Disputes can arise from dealings with suppliers, such as unfavorable payment terms or getting poor quality products or services. A good supply or purchase contract tailored to your business needs will protect you when buying goods or services, including by making sure there are proper warranties. It can also help you in the event of claims arising from these goods or services. For example, asking your suppliers to agree in writing to indemnify you for claims relating to the goods or services they provide can give you a significant amount of protection.
Keep Sales Materials Accurate
The drive and desire to increase your bottom line can sometimes leads to sales and promotional materials promising more than you can deliver. Review all written sales materials your business distributes. Re-evaluate your sales presentations. In doing so, ensure that sure all statements — written and oral — are true, accurate, and that promises can be kept. It’s not uncommon to hear a case of a business being sued for misrepresentations made during the sales process; it is especially troublesome if your expertise is relied upon by the buyer in making a decision.
Use Care In Hiring Employees
Although Ohio is an “at will” state – meaning one can be terminated or even quit at any time -- employment-related disputes are extremely common. Whether it's a former employee who feels he or she was improperly terminated, a current employee upset about a recent demotion, or a job applicant who claims discrimination, these are reminders to take steps to prevent problems. To reduce the risk of employment-related lawsuits, consult a lawyer before terminating, and even disciplining, employees. Also, have employment documents like job applications, contracts and employee handbooks reviewed by a lawyer to reduce disputes from their contents.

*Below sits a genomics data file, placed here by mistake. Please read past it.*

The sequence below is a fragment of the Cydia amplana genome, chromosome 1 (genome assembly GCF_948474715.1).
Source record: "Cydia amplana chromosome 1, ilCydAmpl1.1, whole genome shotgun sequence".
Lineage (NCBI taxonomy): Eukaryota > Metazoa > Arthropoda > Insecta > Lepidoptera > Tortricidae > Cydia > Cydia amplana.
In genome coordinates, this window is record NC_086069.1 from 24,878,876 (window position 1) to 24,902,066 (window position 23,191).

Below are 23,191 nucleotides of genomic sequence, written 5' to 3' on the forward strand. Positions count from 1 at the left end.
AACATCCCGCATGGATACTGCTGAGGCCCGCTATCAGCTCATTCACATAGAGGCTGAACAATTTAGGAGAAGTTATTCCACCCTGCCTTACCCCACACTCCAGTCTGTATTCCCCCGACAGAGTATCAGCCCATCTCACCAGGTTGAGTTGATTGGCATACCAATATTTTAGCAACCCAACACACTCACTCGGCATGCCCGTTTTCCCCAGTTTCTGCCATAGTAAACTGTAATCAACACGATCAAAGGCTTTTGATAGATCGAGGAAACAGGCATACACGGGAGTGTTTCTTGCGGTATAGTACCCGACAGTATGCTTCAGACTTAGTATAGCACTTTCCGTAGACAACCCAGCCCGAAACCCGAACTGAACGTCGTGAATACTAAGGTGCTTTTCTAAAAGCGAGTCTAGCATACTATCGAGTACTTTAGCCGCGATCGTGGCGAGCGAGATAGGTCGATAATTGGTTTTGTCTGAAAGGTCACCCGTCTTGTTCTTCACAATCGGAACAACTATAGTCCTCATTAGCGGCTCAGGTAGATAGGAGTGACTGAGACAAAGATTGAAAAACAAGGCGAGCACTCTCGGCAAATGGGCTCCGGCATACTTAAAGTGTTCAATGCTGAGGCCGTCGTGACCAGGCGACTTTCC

Some lawsuits cannot be avoided. To minimize their cost, review your insurance policies to make sure they will help defend claims.
These are some of the areas that are most likely to be the source of lawsuits involving your business. Taking a few proactive steps in these areas can help prevent time consuming and expensive lawsuits. Having proper insurance can reduce the cost of lawsuits that do occur.
Contact an attorney at Triscaro & Associates today. Please call us for all your legal needs. We offer a full range of legal services to individuals, families and businesses, including personal injury, estate planning, real estate, family law and business matters. We are dedicated to providing the highest quality legal services at a reasonable cost.